The ‘progressive’ think-tank Per Capita was launched a year ago today. It’s off to a fairly slow start. Many blogs which are mainly hobbies for their contributor(s), including this one, have produced far material in the last twelve months than has Per Capita. And most of what Per Capita has produced are newspaper opinion pieces, which take only slightly longer than a substantive blog post to write.
Unusually for a think-tank, they don’t seem to have any published research. The closest thing I could find was a ‘Dear Prime Minister’ (lefties love open letters) publication called ‘Memo to a Progressive Prime Minister’, but this is more of a manifesto with endnotes than a traditional think-tank research paper.
Presumably the research is still coming – there is a page on their website promising it – but so far they are lacking what gives think-tanks credibility and profile. With most of the social democratic talent either with secure university jobs or in one of the hundreds of government staffer jobs currently available to them, perhaps Per Capita is struggling to find people to do their research.
If they can lift their output, the manifesto provides some support for commenter John of Newtown’s suggestion last week that Per Capita was a ‘progressive fusionist’ institution. There are market-based policy suggestions in the manifesto, including a national water market and even a proposal for students to sell shares in their future income stream (the CIS was there first on that one, of course). At the same time, there are calls for ‘public investment’, but investment based on proper analysis of costs and benefits.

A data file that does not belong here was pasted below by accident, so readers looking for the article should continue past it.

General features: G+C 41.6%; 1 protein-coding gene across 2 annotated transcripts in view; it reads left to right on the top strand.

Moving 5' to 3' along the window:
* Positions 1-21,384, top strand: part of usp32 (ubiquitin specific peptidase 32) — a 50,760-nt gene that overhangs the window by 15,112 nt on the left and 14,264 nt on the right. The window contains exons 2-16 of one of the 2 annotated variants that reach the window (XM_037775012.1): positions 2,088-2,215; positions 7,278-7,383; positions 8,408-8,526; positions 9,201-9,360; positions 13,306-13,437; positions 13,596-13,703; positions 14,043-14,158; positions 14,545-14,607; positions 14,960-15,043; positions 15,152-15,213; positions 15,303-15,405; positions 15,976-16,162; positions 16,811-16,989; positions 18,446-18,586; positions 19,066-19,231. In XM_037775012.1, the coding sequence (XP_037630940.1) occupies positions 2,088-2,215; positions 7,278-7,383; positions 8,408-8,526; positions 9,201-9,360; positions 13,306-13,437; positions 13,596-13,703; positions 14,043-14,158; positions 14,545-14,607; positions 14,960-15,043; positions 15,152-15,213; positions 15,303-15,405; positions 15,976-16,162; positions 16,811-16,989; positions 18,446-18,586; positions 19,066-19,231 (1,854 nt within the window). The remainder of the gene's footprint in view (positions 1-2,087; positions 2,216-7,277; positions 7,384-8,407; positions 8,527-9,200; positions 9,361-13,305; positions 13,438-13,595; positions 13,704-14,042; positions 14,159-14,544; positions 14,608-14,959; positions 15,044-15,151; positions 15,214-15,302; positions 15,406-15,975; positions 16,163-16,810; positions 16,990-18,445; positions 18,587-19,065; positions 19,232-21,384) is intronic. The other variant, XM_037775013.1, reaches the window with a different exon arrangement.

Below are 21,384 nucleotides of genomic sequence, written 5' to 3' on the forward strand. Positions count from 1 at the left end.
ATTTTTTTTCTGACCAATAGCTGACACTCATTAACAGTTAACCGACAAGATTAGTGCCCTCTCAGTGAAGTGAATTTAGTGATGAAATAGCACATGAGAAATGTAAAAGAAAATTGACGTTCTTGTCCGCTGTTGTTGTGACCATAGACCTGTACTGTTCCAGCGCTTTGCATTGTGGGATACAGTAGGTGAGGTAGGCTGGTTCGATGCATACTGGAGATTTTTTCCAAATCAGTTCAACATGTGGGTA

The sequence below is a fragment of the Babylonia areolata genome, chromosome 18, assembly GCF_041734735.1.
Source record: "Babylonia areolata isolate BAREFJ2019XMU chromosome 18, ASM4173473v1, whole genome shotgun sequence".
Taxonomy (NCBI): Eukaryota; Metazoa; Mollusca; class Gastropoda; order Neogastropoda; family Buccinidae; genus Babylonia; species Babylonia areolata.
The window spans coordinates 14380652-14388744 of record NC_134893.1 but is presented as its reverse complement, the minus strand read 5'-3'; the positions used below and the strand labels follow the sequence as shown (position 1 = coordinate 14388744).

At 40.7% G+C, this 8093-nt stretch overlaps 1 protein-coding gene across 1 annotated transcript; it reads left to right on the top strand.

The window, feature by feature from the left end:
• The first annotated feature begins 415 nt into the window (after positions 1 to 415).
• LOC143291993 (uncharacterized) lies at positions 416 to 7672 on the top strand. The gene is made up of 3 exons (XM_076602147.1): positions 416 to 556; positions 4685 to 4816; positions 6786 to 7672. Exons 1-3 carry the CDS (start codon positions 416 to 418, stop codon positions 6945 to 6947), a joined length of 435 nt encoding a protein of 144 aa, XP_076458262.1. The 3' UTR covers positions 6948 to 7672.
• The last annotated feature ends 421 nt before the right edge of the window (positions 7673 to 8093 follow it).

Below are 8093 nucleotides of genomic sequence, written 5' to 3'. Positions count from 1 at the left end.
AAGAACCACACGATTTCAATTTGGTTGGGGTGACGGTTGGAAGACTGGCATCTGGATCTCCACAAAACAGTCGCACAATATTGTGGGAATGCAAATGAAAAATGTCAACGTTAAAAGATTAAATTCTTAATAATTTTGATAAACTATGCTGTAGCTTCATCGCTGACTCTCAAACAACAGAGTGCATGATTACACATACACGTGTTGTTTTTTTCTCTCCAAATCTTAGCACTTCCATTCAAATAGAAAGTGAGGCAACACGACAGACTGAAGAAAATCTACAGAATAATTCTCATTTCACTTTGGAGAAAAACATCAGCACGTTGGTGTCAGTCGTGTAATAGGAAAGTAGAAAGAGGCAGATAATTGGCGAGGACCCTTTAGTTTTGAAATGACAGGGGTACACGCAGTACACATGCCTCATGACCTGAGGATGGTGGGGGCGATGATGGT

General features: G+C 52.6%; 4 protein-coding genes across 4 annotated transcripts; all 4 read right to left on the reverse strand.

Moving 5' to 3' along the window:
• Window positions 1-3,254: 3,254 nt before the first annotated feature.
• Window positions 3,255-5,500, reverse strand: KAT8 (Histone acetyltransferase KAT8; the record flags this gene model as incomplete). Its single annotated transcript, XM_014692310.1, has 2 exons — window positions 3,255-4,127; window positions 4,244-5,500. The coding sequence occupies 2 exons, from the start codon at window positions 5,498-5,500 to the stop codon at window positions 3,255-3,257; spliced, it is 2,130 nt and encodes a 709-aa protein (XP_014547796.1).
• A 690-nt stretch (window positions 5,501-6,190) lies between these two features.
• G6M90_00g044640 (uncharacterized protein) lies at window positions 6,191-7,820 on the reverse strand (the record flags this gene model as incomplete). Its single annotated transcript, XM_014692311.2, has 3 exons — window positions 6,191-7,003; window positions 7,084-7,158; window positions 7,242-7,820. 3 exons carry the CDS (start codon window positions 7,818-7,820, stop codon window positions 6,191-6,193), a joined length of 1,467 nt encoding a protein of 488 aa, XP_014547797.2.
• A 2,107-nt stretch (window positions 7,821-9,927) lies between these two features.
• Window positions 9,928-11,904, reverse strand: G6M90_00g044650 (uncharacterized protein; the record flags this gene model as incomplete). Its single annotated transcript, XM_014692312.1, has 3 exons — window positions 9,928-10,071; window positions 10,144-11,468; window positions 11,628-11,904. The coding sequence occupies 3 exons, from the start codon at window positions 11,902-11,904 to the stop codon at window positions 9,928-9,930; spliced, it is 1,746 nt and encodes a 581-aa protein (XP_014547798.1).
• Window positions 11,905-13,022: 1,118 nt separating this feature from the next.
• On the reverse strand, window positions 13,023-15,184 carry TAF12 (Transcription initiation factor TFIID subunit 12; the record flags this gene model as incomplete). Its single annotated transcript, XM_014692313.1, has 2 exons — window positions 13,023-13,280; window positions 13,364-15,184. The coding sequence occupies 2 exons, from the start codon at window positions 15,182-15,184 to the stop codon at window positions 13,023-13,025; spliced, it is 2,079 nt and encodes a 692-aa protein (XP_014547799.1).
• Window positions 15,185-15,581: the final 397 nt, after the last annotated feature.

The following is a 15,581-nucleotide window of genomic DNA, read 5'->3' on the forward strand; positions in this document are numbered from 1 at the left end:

All that is a significant improvement on much other ‘progressive’ thinking, and from a liberal ‘fusionist’ perspective on really-existing conservatism, which too easily ends up as National Party agragrian socialism, particularly on issues like water. I hope Per Capita succeeds. But for the moment it looks like they are finding out how hard it is to run a think-tank.
2 thoughts on “Per Capita at one”
I think they might like the idea of a think tank more than the grind of running one, not to mention the grind of raising money, which is just begging. It’s a lot more fun chewing the fat with your mates who’ve just landed jobs with ministers – there’s nothing quite like the feeling of being an insider – than writing a research paper that hardly anyone’s going to read anyway.
Ideally, a truly libertarian socialist/capitalist think tank would not be “run” as such.